Japanese investment set to change the face of train travel in Yangon

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People cross the railway near Yangon Central Railway Station in Yangon on 19 November, 2016. Photo: Phoe Khwar

Tourists visiting Myanmar’s largest city, Yangon, could be set to lose one of the star attractions of the former capital, as Japan invests in upgrading the railway which encircles the city.
While the responsibility for upgrading the 46 kilometers of track which makes up the Yangon Circular Railway rests with Myanma Railways, the cost of new signaling and trains for the line is being met by the Japan International Cooperation Agency, which is aiming to have everything up and running by 2020.
While this may be good news for commuters — currently trains take around three hours to complete a circuit, while the new system will take less than two — tourists may not welcome the change as much, with many using the line as a way of experiencing rail travel in a less-developed setting, and seeing a cross section of life in the city’s urban and rural areas at a leisurely pace.
The route passes through 38 mostly ramshackle stations, beginning from Yangon Central station on the northern edge of the city’s downtown area.
Speaking to Kyodo News at Yangon Central, American tourist Cari said she had opted to ride the train to relax and make the best of a rainy day.
“My plan is just to do something that’s a little bit laid back and to be able to see a lot of different parts of Yangon culture,” she said.
And culture is in abundance on the Yangon Circular Railway. Da Nyin Gone station provides a market selling fresh fruit and vegetables beside the railway, while Wai Bar Gi station lies right on the boundary of Yangon International Airport, allowing the chance to see planes taking off and landing.
At other stations, vendors board and leave the train, offering their wares along the carriage, while elsewhere people dry their clothes beside the track, or walk leisurely along the rails.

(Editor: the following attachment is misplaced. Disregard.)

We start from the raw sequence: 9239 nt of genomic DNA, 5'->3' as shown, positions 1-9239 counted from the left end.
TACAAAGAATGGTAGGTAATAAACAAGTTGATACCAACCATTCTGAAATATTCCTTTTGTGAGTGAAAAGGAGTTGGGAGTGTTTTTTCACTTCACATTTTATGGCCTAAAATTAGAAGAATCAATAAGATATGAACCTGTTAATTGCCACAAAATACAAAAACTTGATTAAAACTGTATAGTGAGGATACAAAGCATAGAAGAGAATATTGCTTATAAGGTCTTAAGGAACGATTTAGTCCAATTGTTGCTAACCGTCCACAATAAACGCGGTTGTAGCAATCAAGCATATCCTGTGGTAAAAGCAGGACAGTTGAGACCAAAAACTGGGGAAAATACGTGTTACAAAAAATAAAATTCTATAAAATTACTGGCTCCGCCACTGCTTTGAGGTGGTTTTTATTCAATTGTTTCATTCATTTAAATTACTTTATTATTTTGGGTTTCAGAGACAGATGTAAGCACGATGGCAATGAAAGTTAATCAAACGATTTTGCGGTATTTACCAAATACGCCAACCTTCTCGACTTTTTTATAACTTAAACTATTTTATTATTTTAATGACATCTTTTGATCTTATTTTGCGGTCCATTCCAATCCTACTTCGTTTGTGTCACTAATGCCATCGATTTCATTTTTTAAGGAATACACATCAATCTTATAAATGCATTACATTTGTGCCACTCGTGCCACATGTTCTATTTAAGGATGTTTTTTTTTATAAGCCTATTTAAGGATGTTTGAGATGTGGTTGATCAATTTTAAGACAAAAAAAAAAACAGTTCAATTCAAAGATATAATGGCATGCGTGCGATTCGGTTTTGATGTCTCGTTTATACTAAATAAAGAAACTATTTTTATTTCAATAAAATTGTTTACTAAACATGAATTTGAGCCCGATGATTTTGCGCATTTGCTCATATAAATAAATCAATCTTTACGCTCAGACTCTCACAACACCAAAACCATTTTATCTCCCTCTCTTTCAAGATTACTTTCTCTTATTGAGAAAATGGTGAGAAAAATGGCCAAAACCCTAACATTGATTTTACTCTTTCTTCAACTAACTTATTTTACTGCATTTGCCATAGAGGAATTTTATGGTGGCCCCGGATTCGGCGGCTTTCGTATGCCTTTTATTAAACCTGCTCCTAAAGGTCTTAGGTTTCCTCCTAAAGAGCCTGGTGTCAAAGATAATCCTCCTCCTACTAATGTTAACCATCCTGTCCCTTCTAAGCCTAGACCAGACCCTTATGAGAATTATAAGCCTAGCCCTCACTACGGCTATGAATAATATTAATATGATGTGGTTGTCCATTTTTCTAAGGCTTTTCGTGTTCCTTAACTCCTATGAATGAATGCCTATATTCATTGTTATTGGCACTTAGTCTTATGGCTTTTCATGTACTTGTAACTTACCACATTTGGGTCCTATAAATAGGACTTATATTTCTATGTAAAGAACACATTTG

Phil, a teacher from Britain, said he intended to jump on and off the train at whichever stops looked interesting, adding that the markets appealed to him.
“It looked interesting, see a bit of the city you wouldn’t see just wandering around the middle,” he said.
Asked about the upgrades to the line, Phil said it was impractical to keep the railway as it is just for tourists. “If it helps local people, you can’t really (keep it the same) just for tourists to come and see the old way. You can’t do that.”
Ayumi Kiko, a representative of JICA who is dealing with the upgrade, did not share concerns over Yangon potentially losing one of its prime tourist attractions, saying “I think it’s very interesting still, because…you can see people’s lives, people’s living environment from the line, which you cannot see from taking a taxi or a bus.”
She told Kyodo News recently that the upgrade is not aimed at changing the balance between private and public transport.
“We think that this circular line has very big potential for the people’s access to many places, because currently the ratio of using public transport is 80 percent, which is quite good…we don’t want to change that ratio,” she said.
“The Yangon regional government is trying to reorganize the bus transformation, so together with those bus improvements and railways improvements, people can use the public transportation so that the traffic congestion is not going to be worse (than now),” she added.—Kyodo News

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